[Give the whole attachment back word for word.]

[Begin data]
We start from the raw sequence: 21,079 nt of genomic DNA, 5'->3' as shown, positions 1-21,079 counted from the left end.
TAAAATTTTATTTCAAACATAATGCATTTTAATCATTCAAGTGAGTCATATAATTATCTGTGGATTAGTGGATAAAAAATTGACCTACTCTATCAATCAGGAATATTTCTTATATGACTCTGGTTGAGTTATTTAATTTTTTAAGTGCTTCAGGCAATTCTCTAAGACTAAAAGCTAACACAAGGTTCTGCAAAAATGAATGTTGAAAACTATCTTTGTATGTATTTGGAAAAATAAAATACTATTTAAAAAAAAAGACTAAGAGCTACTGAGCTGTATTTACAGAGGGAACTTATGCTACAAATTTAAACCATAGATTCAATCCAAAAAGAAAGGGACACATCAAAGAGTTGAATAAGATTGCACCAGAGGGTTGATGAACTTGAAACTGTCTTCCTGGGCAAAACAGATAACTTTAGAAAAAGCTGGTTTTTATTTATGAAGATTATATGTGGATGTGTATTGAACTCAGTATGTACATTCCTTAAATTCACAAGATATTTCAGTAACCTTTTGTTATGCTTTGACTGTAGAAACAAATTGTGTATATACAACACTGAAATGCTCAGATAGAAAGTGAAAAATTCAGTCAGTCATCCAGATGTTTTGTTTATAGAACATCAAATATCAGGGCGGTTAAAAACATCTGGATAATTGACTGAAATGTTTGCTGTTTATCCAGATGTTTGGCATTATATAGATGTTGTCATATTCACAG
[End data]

We start from the raw sequence: 21,079 nt of genomic DNA, 5'->3' as shown, positions 1-21,079 counted from the left end.
TAAAATTTTATTTCAAACATAATGCATTTTAATCATTCAAGTGAGTCATATAATTATCTGTGGATTAGTGGATAAAAAATTGACCTACTCTATCAATCAGGAATATTTCTTATATGACTCTGGTTGAGTTATTTAATTTTTTAAGTGCTTCAGGCAATTCTCTAAGACTAAAAGCTAACACAAGGTTCTGCAAAAATGAATGTTGAAAACTATCTTTGTATGTATTTGGAAAAATAAAATACTATTTAAAAAAAAAGACTAAGAGCTACTGAGCTGTATTTACAGAGGGAACTTATGCTACAAATTTAAACCATAGATTCAATCCAAAAAGAAAGGGACACATCAAAGAGTTGAATAAGATTGCACCAGAGGGTTGATGAACTTGAAACTGTCTTCCTGGGCAAAACAGATAACTTTAGAAAAAGCTGGTTTTTATTTATGAAGATTATATGTGGATGTGTATTGAACTCAGTATGTACATTCCTTAAATTCACAAGATATTTCAGTAACCTTTTGTTATGCTTTGACTGTAGAAACAAATTGTGTATATACAACACTGAAATGCTCAGATAGAAAGTGAAAAATTCAGTCAGTCATCCAGATGTTTTGTTTATAGAACATCAAATATCAGGGCGGTTAAAAACATCTGGATAATTGACTGAAATGTTTGCTGTTTATCCAGATGTTTGGCATTATATAGATGTTGTCATATTCACAG